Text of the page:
The Cs in theory have the stronger opening pair but a) both the Ts openers were regulars at that job, unlike the Cs, and b) Victor Trumper played in an era when run scoring was less than it is now. Therefore I say that the Ts win here. Frank Tarrant at three is outdone by Chappelli for the Cs, although he would average more with the bat had he played in Chappell’s era rather than considerably earlier, so this contest is not is clear in Chappelli’s favour as it looks. Tendulkar beats Compton, but Thorpe loses to G Chappell. As against that Ross Taylor is much better with the bat than Constantine. Carter beats Bob Taylor with the bat, but the Ts man was the finer keeper. Tyson and Trueman outrank even Cummins and Croft as a new ball pair, and Thomson is far superior to Constantine as third seamer. Trumble is clear of Cornwall, and Tarrant the bowler rates little if any behind Chandrasekhar. I make the Ts winners in all departments, save for Carter being better with the bat than his rival keeper, and accordingly score this Cs 0, Ts 5.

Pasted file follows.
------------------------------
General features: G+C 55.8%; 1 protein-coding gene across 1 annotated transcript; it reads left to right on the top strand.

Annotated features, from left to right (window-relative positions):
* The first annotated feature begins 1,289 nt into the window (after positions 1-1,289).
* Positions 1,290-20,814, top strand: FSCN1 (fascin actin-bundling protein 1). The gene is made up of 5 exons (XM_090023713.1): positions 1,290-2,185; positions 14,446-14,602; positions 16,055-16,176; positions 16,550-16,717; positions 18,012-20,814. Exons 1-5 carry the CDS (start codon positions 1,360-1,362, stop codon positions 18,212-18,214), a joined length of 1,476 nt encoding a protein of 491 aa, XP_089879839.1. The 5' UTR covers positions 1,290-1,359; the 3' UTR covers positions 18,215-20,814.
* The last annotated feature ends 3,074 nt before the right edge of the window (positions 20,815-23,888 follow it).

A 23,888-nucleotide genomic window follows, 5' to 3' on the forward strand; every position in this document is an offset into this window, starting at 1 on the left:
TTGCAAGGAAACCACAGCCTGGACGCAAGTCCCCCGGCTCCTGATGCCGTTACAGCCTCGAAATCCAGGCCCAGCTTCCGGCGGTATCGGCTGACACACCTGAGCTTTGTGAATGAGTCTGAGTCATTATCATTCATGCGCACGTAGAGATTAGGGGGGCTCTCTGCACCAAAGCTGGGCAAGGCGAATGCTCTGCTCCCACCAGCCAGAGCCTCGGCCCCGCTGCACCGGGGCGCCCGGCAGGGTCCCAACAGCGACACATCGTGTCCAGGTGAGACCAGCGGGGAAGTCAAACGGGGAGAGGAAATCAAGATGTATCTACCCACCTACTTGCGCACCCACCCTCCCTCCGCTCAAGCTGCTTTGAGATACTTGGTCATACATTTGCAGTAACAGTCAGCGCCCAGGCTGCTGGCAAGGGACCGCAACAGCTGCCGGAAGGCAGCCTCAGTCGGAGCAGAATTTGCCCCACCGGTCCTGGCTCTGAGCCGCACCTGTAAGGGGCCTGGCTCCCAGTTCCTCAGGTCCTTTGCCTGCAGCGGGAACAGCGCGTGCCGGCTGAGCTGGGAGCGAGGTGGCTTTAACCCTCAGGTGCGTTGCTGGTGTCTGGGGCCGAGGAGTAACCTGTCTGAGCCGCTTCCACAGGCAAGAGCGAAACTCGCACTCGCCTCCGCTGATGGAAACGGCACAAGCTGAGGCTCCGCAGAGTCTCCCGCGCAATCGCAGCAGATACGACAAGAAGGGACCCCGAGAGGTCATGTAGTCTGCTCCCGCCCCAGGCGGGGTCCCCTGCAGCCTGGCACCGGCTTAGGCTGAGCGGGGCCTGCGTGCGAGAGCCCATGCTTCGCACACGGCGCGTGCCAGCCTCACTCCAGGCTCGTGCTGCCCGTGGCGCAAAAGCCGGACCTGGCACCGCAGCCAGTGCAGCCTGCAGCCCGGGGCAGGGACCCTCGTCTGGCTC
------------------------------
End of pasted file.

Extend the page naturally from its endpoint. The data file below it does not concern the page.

THE Cs V THE Us

The Cs win the top five batting slots, with only Inzamam Ul-Haq and Misbah Ul-Haq winning their match ups. Umrigar at six is better with the bat than Constantine, while Ulyett makes up for being outbatted by comfortably outbowling Constantine. Umar Akmal was a finer batter than Carter but a fraction of the keeper that the Aussie was. Umar Gul and Umran Malik are comfortably out pointed by Cummins and Croft, although Umran Malik would be the fastest of the four. Ur Rahman is a better off spinner than Cornwall by some way, and Underwood outranks Chandrasekhar as a bowler. Chappelli outranks Misbah Ul-Haq as a captain. The Cs win on batting, captaincy, keeping and new ball bowling, the Us have the better third seamer, more batting from their keeper and boss the spin bowling department. Overall the Cs are obviously clear, but allowing for one serious turner out of five I score this one Cs 4, Us 1.

THE Cs V THE Vs